Theft of Time

I consider theft of time as the second worst kind of theft after theft of life as both are irreversible. Everyone is aware of theft of life, and presumably every human society has severe penalties against those who have stolen someone else's life or have attempted to do so. But many people seem to be unaware of theft of time, and many societies are even tolerant of those who steal someone else's time.

Japanese society is extremely intolerant of this theft and people who commit this moral sin, while Israeli society is unfortunately quite tolerant of them. Theft of time can take a number of forms, including being late for meetings, not starting parties, lessons, conferences and other social events on time, or even cutting into line (thus stealing the time of those waiting before you).

I used to think naively that honking impatiently at every driver who does not start immediately after the traffic light turns green is a protest against theft of time, but I have seen that the same people who do not want to miss even a single second steal other people's time in other forms, including those mentioned above, so apparently this is not a protest against theft of time but something else I cannot decipher. Israelis tend to complain a lot about many things, whether personal or social - in this respect I have become a "good" Israeli ;-) - but when it comes to theft of time, few of them complain.

Although a single person can neither educate nor change a whole society, I believe that the first step toward a better society starts when each citizen starts to speak up against what he or she thinks is utterly wrong. So I have started to make more conscious efforts to speak up against thieves of time around me even if I am not their victim. On those days when I commute to my workplace, my workday both starts and ends with a lot of frustration at my waiting time stolen by those who cut into line for the bus, including religious and even haredi people. But I refuse to be like one of them. The more of them I see and suffer from, the more determined I become instead to wage a personal war against thieves of time in my adopted country, hoping that it will be more aware and less tolerant of what I consider the second worst kind of theft.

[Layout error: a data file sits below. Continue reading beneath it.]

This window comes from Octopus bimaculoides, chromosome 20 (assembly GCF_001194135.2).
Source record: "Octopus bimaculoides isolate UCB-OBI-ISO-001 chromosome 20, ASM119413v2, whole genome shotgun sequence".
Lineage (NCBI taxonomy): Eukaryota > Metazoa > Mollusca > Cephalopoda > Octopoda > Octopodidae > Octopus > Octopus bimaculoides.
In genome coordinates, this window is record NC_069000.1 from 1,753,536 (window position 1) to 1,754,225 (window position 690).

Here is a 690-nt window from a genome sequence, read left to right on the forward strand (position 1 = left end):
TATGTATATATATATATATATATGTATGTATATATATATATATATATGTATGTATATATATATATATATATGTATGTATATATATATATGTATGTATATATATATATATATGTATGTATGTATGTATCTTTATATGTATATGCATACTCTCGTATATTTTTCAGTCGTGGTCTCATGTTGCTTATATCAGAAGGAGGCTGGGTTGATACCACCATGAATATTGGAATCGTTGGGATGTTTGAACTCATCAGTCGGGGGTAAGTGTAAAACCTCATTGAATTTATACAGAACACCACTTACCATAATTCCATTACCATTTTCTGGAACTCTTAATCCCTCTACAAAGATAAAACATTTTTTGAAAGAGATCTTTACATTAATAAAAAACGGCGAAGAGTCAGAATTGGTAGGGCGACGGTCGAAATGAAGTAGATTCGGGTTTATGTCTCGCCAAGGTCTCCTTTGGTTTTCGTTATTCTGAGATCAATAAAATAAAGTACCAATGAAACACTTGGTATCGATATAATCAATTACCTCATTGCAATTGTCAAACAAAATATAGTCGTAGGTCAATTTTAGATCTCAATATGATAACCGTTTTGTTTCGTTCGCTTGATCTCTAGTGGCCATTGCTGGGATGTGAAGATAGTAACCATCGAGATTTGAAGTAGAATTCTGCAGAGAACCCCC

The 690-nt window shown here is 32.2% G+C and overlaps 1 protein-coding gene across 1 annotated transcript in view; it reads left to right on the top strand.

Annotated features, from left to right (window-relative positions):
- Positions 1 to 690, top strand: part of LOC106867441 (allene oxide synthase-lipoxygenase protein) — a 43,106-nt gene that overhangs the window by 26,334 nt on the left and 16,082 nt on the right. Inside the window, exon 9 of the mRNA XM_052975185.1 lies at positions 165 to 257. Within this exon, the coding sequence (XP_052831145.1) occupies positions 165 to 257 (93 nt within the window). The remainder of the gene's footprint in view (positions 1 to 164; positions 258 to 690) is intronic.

Bad Practices and Better Alternatives to Them in Humanities Computing

Generally speaking, researchers in the humanities tend to be less computer-savvy than their colleagues in the natural and social sciences. There still remain even those who speak of their low level of computer literacy as if they were proud of it. However, not only is there no contradiction between high level of computer literacy and being an excellent scholar but also is high level of computer literacy becoming an important prerequisite for excelling in research. Unfortunately, however, many researchers in the humanities, including linguists, still follow bad practices or are stuck with them, mostly for lack of knowledge of better alternatives to them. Every time I see these scholars, I cannot help feeling sorry that they are waisting their precious time and are often unaware of this very fact. The following is a random list of what I consider most common bad (i.e., inefficient) practices in (humanities) computing and possible better (i.e., more efficient) alternatives to them.

  • Bad practice 1: To use a word processor as it it were a typewriter.
    • What is wrong: The problem must be self-evident. We are already in the 21st century and not in the stone age. ;-)
    • Better alternative: Learn at least how to use "styles", autimatically prepare and update tables of contents and indices. And if you are still stuck with such bloatware as Word, consider migrating to a better open source alternative such as LibreOffice Writer.
  • Bad practice 2: To use a word processor for every possible kind of computing involving text documents.
    • What is wrong: A word processor combines manipulation of texts and their physical rendition, but for processing textual data the latter is not only unnecessary but also slows processing. Read, e.g., Word Processors: Stupid and Inefficient for futher details.